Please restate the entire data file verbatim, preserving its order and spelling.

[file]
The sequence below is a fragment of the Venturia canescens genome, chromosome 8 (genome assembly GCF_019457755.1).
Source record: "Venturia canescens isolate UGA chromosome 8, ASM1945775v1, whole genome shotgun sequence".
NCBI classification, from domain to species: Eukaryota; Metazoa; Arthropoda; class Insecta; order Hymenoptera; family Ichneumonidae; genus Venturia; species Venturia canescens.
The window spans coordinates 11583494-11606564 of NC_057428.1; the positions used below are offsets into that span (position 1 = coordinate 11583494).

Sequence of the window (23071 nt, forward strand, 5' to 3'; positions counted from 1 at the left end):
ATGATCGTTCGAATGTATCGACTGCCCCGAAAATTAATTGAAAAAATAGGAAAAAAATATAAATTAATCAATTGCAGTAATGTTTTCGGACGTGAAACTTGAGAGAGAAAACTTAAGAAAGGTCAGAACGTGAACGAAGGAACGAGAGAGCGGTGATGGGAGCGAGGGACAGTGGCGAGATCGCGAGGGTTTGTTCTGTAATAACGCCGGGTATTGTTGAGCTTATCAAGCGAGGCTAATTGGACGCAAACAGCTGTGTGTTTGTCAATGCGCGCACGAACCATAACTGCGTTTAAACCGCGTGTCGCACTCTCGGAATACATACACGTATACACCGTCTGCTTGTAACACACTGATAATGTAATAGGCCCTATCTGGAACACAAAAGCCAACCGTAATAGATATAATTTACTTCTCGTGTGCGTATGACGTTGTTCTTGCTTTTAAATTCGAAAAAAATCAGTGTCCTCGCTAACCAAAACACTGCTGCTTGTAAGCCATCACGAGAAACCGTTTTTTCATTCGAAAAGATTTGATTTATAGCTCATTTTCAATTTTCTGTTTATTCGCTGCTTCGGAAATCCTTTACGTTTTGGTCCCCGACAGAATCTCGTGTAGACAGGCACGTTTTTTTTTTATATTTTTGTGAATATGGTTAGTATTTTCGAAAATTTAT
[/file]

The sequence below is a fragment of the Venturia canescens genome, chromosome 8 (genome assembly GCF_019457755.1).
Source record: "Venturia canescens isolate UGA chromosome 8, ASM1945775v1, whole genome shotgun sequence".
NCBI classification, from domain to species: Eukaryota; Metazoa; Arthropoda; class Insecta; order Hymenoptera; family Ichneumonidae; genus Venturia; species Venturia canescens.
The window spans coordinates 11583494-11606564 of NC_057428.1; the positions used below are offsets into that span (position 1 = coordinate 11583494).

Sequence of the window (23071 nt, forward strand, 5' to 3'; positions counted from 1 at the left end):
ATGATCGTTCGAATGTATCGACTGCCCCGAAAATTAATTGAAAAAATAGGAAAAAAATATAAATTAATCAATTGCAGTAATGTTTTCGGACGTGAAACTTGAGAGAGAAAACTTAAGAAAGGTCAGAACGTGAACGAAGGAACGAGAGAGCGGTGATGGGAGCGAGGGACAGTGGCGAGATCGCGAGGGTTTGTTCTGTAATAACGCCGGGTATTGTTGAGCTTATCAAGCGAGGCTAATTGGACGCAAACAGCTGTGTGTTTGTCAATGCGCGCACGAACCATAACTGCGTTTAAACCGCGTGTCGCACTCTCGGAATACATACACGTATACACCGTCTGCTTGTAACACACTGATAATGTAATAGGCCCTATCTGGAACACAAAAGCCAACCGTAATAGATATAATTTACTTCTCGTGTGCGTATGACGTTGTTCTTGCTTTTAAATTCGAAAAAAATCAGTGTCCTCGCTAACCAAAACACTGCTGCTTGTAAGCCATCACGAGAAACCGTTTTTTCATTCGAAAAGATTTGATTTATAGCTCATTTTCAATTTTCTGTTTATTCGCTGCTTCGGAAATCCTTTACGTTTTGGTCCCCGACAGAATCTCGTGTAGACAGGCACGTTTTTTTTTTATATTTTTGTGAATATGGTTAGTATTTTCGAAAATTTAT